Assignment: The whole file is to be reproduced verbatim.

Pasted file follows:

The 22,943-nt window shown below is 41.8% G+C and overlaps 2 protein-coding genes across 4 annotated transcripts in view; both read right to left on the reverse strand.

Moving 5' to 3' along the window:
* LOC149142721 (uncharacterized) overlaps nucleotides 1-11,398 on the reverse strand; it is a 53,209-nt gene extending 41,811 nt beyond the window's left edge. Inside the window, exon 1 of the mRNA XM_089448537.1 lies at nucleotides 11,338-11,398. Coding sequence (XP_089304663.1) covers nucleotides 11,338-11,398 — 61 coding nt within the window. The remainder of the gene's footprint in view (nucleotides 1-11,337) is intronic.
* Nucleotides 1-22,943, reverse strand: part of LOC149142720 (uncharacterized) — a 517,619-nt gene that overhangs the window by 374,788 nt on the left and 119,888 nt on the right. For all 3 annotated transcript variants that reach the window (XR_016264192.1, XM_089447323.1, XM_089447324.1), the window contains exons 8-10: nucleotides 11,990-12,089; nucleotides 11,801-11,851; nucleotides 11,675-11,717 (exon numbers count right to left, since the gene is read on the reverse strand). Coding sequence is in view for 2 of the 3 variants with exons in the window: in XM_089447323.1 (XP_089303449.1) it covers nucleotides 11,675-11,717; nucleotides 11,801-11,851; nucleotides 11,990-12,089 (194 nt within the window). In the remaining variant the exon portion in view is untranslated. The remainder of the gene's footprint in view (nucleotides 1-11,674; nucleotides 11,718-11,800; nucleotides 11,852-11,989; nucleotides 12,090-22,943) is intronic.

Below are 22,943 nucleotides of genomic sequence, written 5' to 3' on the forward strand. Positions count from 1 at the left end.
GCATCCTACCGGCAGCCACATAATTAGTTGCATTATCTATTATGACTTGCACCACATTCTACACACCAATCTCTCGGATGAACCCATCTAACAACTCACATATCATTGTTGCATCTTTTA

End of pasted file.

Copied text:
The 22,943-nt window shown below is 41.8% G+C and overlaps 2 protein-coding genes across 4 annotated transcripts in view; both read right to left on the reverse strand.

Moving 5' to 3' along the window:
* LOC149142721 (uncharacterized) overlaps nucleotides 1-11,398 on the reverse strand; it is a 53,209-nt gene extending 41,811 nt beyond the window's left edge. Inside the window, exon 1 of the mRNA XM_089448537.1 lies at nucleotides 11,338-11,398. Coding sequence (XP_089304663.1) covers nucleotides 11,338-11,398 — 61 coding nt within the window. The remainder of the gene's footprint in view (nucleotides 1-11,337) is intronic.
* Nucleotides 1-22,943, reverse strand: part of LOC149142720 (uncharacterized) — a 517,619-nt gene that overhangs the window by 374,788 nt on the left and 119,888 nt on the right. For all 3 annotated transcript variants that reach the window (XR_016264192.1, XM_089447323.1, XM_089447324.1), the window contains exons 8-10: nucleotides 11,990-12,089; nucleotides 11,801-11,851; nucleotides 11,675-11,717 (exon numbers count right to left, since the gene is read on the reverse strand). Coding sequence is in view for 2 of the 3 variants with exons in the window: in XM_089447323.1 (XP_089303449.1) it covers nucleotides 11,675-11,717; nucleotides 11,801-11,851; nucleotides 11,990-12,089 (194 nt within the window). In the remaining variant the exon portion in view is untranslated. The remainder of the gene's footprint in view (nucleotides 1-11,674; nucleotides 11,718-11,800; nucleotides 11,852-11,989; nucleotides 12,090-22,943) is intronic.

Below are 22,943 nucleotides of genomic sequence, written 5' to 3' on the forward strand. Positions count from 1 at the left end.
GCATCCTACCGGCAGCCACATAATTAGTTGCATTATCTATTATGACTTGCACCACATTCTACACACCAATCTCTCGGATGAACCCATCTAACAACTCACATATCATTGTTGCATCTTTTA